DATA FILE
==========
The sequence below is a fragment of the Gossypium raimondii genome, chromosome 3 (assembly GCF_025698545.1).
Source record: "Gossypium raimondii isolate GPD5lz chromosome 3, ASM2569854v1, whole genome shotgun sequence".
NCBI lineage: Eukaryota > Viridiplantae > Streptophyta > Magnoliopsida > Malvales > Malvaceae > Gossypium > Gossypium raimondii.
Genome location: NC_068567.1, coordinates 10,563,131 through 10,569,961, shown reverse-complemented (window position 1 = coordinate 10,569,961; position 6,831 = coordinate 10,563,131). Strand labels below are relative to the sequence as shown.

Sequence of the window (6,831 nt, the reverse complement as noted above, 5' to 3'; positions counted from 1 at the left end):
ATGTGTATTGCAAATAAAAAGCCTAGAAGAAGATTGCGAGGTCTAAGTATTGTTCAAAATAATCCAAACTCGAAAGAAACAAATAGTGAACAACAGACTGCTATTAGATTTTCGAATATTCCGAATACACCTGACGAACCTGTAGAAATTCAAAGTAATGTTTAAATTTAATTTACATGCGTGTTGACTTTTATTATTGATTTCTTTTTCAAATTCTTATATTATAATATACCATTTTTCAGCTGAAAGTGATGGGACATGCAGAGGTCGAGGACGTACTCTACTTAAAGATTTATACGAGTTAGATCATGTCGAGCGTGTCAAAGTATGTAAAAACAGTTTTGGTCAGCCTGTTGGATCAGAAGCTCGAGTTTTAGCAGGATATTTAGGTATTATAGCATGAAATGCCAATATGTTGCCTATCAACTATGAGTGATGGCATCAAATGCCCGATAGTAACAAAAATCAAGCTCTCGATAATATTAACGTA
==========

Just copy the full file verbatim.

The sequence below is a fragment of the Gossypium raimondii genome, chromosome 3 (assembly GCF_025698545.1).
Source record: "Gossypium raimondii isolate GPD5lz chromosome 3, ASM2569854v1, whole genome shotgun sequence".
NCBI lineage: Eukaryota > Viridiplantae > Streptophyta > Magnoliopsida > Malvales > Malvaceae > Gossypium > Gossypium raimondii.
Genome location: NC_068567.1, coordinates 10,563,131 through 10,569,961, shown reverse-complemented (window position 1 = coordinate 10,569,961; position 6,831 = coordinate 10,563,131). Strand labels below are relative to the sequence as shown.

Sequence of the window (6,831 nt, the reverse complement as noted above, 5' to 3'; positions counted from 1 at the left end):
ATGTGTATTGCAAATAAAAAGCCTAGAAGAAGATTGCGAGGTCTAAGTATTGTTCAAAATAATCCAAACTCGAAAGAAACAAATAGTGAACAACAGACTGCTATTAGATTTTCGAATATTCCGAATACACCTGACGAACCTGTAGAAATTCAAAGTAATGTTTAAATTTAATTTACATGCGTGTTGACTTTTATTATTGATTTCTTTTTCAAATTCTTATATTATAATATACCATTTTTCAGCTGAAAGTGATGGGACATGCAGAGGTCGAGGACGTACTCTACTTAAAGATTTATACGAGTTAGATCATGTCGAGCGTGTCAAAGTATGTAAAAACAGTTTTGGTCAGCCTGTTGGATCAGAAGCTCGAGTTTTAGCAGGATATTTAGGTATTATAGCATGAAATGCCAATATGTTGCCTATCAACTATGAGTGATGGCATCAAATGCCCGATAGTAACAAAAATCAAGCTCTCGATAATATTAACGTA